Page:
I think the "HOME" move already happened, but old packages and a swapfile are eating into the / partition. /boot/ is nearly full, so older kernels need to be removed too:
    Code:
    sudo apt autoremove
    sudo apt autoclean
    will clear out old packages and leave 2 old kernels. I haven't a clue how to remove old snaps which seem to hang around. /boot/ under 500MB is scary to me. I prefer almost 1G for /boot/, but I've gotten into an ugly no-room-can't-install-new-kernel problem before.

    And doing something about the swapfile in / would help too, if there is a swapfile there.

  5. #15
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    Re: How to change the "HOME" dir to another disk

    Quote Originally Posted by TheFu View Post
    I think the "HOME" move already happened, but old packages and a swapfile are eating into the / partition. /boot/ is nearly full, so older kernels need to be removed too:
    Code:
    sudo apt autoremove
    sudo apt autoclean
    will clear out old packages and leave 2 old kernels. I haven't a clue how to remove old snaps which seem to hang around. /boot/ under 500MB is scary to me. I prefer almost 1G for /boot/, but I've gotten into an ugly no-room-can't-install-new-kernel problem before.

    And doing something about the swapfile in / would help too, if there is a swapfile there.
    I've had trouble with autoclean not removing old kernels, when they were from old upgrades. It's worth looking to see if there are old kernels hanging around. Removing the kernel packages sometimes leaves files in /boot. but once the underlying packages are gone deleting the files from /boot the updating grub should fix that.

  6. #16
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    Re: How to change the "HOME" dir to another disk

    Quote Originally Posted by rsteinmetz70112 View Post
    I've had trouble with autoclean not removing old kernels, when they were from old upgrades. It's worth looking to see if there are old kernels hanging around. Removing the kernel packages sometimes leaves files in /boot. but once the underlying packages are gone deleting the files from /boot the updating grub should fix that.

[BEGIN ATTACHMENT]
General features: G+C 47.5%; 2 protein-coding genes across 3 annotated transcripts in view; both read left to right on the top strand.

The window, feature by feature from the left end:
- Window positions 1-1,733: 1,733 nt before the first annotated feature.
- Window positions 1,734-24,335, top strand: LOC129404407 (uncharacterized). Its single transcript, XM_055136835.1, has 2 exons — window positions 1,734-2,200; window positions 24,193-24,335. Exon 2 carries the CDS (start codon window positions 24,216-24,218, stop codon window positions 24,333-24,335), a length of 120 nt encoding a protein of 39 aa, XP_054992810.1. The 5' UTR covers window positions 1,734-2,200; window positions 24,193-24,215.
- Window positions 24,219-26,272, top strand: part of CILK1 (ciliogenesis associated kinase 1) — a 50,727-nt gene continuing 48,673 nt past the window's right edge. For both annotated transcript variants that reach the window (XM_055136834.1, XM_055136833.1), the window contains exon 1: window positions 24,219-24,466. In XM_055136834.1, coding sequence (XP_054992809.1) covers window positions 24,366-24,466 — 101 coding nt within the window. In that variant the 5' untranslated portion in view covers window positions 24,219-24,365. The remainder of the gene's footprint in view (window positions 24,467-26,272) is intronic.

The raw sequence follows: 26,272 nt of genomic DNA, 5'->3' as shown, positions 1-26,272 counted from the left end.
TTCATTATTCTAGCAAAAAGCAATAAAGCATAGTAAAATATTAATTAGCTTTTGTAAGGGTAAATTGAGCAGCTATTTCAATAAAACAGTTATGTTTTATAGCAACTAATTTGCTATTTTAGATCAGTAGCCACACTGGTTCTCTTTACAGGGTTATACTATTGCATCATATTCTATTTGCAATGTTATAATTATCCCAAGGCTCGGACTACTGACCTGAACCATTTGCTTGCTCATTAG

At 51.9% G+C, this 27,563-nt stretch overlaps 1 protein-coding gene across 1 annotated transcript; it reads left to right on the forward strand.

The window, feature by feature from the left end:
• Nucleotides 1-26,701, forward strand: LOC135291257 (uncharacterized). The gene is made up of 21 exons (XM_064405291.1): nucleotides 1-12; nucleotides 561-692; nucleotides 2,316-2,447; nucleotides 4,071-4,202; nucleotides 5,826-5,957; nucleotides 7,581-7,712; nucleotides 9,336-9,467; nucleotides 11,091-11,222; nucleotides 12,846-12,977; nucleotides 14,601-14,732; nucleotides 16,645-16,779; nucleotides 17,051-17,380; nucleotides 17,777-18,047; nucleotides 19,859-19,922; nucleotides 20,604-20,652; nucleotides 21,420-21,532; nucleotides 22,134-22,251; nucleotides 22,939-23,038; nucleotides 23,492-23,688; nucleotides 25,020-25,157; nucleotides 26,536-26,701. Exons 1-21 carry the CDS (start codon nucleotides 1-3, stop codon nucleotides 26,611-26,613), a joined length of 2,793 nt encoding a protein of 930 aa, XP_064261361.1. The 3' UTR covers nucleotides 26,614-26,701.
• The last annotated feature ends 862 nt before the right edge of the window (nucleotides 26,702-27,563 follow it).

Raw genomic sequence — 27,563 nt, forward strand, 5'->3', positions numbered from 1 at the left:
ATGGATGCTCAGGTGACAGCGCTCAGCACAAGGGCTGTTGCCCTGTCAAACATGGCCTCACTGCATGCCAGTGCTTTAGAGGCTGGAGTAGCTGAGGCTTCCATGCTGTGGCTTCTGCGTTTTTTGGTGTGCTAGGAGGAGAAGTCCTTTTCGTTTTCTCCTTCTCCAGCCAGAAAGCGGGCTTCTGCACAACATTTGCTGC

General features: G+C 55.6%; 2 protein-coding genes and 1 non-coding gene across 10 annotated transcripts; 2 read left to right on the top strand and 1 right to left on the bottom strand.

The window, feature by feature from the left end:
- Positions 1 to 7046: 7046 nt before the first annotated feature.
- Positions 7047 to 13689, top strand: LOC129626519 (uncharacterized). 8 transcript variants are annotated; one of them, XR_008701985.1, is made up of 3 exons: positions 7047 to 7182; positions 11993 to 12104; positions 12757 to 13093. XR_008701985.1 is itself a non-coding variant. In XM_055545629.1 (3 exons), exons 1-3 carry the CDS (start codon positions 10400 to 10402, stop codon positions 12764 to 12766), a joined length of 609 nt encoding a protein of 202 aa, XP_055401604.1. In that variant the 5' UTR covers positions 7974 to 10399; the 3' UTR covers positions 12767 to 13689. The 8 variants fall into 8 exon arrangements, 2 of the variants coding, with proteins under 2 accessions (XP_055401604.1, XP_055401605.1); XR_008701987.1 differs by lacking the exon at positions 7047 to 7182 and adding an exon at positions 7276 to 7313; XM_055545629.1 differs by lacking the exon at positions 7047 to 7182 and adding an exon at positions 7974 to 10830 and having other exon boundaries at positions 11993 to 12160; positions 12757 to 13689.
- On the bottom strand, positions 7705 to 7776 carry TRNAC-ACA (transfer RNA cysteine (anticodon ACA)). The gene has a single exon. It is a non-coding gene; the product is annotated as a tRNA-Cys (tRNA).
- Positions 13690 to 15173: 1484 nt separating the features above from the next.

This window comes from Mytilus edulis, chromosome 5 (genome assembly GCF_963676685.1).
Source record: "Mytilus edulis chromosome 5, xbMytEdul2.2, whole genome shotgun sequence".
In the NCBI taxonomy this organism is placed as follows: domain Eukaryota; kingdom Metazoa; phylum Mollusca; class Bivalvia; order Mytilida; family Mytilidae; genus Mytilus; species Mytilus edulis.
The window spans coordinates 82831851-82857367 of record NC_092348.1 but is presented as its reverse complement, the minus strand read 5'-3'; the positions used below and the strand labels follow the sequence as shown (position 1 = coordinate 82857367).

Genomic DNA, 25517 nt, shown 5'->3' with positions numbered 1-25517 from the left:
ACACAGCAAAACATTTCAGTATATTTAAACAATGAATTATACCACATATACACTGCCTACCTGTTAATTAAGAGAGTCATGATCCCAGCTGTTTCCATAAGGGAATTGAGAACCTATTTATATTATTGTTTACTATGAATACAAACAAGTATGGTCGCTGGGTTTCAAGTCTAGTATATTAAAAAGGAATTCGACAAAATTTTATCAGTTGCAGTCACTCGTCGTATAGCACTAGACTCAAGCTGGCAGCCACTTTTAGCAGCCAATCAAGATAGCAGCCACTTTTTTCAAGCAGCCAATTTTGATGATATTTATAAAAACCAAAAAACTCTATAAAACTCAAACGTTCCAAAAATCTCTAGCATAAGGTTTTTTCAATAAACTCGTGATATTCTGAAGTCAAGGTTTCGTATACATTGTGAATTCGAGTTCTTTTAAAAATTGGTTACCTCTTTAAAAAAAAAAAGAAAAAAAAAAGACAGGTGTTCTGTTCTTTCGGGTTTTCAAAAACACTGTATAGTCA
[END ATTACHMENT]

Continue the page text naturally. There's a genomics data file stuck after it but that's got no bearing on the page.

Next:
NEVER delete files that are part of packages without using the package manager remove or purge function.
    Old kernels from a prior release left over by upgrades can be manually removed using the package manager later. I like to wait 3-5 weeks (patch cycles) before doing that. I patch weekly.

  7. #17
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    Re: How to change the "HOME" dir to another disk

    Quote Originally Posted by TheFu View Post
    NEVER delete files that are part of packages without using the package manager remove or purge function.
    Old kernels from a prior release left over by upgrades can be manually removed using the package manager later. I like to wait 3-5 weeks (patch cycles) before doing that. I patch weekly.
    I've at times been unable to remove files in /boot which were left behind when old kernels were removed. Neither 'purge" nor "remove" would remove them. I'm mostly talking about "initrd" and "config" files. I've waited months and tried all sorts of stuff and still sometimes the files, are still left. In recent versions autoremove seems to be doing a better job.
    Last edited by rsteinmetz70112; December 16th, 2019 at 05:55 PM.

  8. #18
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    Re: How to change the "HOME" dir to another disk

    Quote Originally Posted by rsteinmetz70112 View Post
    I've at times been unable to remove files in /boot which were left behind when old kernels were removed. Neither 'purge" nor "remove" would remove them. I'm mostly talking about "initrd" and "config" files. I've waited months and tried all sorts of stuff and still sometimes the files, are still left. In recent versions autoremove seems to be doing a better job.
    Yep, I've been there too.

    sudo apt autoremove is much better.

    In the old days (14.04), I had a kernel-cleanup-script https://blog.jdpfu.com/2013/02/23/cl...rnels-from-apt probably not very interesting anymore. It all started with a simple problem and finished with a simple script because I’m lazy. Then I decided to make the script like I would for a client, not some hacked stuff.